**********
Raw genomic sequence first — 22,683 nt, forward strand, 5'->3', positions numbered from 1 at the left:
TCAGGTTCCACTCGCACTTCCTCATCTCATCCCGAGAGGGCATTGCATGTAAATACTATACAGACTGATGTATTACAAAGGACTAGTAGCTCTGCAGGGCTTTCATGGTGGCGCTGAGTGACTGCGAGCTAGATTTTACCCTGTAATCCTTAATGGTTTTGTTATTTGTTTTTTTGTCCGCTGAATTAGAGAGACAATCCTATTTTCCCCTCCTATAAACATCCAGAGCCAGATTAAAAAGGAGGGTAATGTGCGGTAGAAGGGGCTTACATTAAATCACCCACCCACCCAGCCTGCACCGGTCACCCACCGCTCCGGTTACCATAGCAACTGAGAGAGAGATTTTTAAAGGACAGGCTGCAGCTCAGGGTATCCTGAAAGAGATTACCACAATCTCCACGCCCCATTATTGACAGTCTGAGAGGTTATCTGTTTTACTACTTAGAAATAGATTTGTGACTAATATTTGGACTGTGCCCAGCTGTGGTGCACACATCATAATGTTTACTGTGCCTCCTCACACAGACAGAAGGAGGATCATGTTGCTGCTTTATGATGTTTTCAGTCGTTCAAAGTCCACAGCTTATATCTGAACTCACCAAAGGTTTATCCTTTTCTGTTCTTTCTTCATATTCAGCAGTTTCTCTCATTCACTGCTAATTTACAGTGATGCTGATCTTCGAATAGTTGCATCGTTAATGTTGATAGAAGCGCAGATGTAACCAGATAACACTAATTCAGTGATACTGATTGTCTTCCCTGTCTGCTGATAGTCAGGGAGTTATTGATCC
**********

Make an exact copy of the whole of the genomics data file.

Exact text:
Raw genomic sequence first — 22,683 nt, forward strand, 5'->3', positions numbered from 1 at the left:
TCAGGTTCCACTCGCACTTCCTCATCTCATCCCGAGAGGGCATTGCATGTAAATACTATACAGACTGATGTATTACAAAGGACTAGTAGCTCTGCAGGGCTTTCATGGTGGCGCTGAGTGACTGCGAGCTAGATTTTACCCTGTAATCCTTAATGGTTTTGTTATTTGTTTTTTTGTCCGCTGAATTAGAGAGACAATCCTATTTTCCCCTCCTATAAACATCCAGAGCCAGATTAAAAAGGAGGGTAATGTGCGGTAGAAGGGGCTTACATTAAATCACCCACCCACCCAGCCTGCACCGGTCACCCACCGCTCCGGTTACCATAGCAACTGAGAGAGAGATTTTTAAAGGACAGGCTGCAGCTCAGGGTATCCTGAAAGAGATTACCACAATCTCCACGCCCCATTATTGACAGTCTGAGAGGTTATCTGTTTTACTACTTAGAAATAGATTTGTGACTAATATTTGGACTGTGCCCAGCTGTGGTGCACACATCATAATGTTTACTGTGCCTCCTCACACAGACAGAAGGAGGATCATGTTGCTGCTTTATGATGTTTTCAGTCGTTCAAAGTCCACAGCTTATATCTGAACTCACCAAAGGTTTATCCTTTTCTGTTCTTTCTTCATATTCAGCAGTTTCTCTCATTCACTGCTAATTTACAGTGATGCTGATCTTCGAATAGTTGCATCGTTAATGTTGATAGAAGCGCAGATGTAACCAGATAACACTAATTCAGTGATACTGATTGTCTTCCCTGTCTGCTGATAGTCAGGGAGTTATTGATCC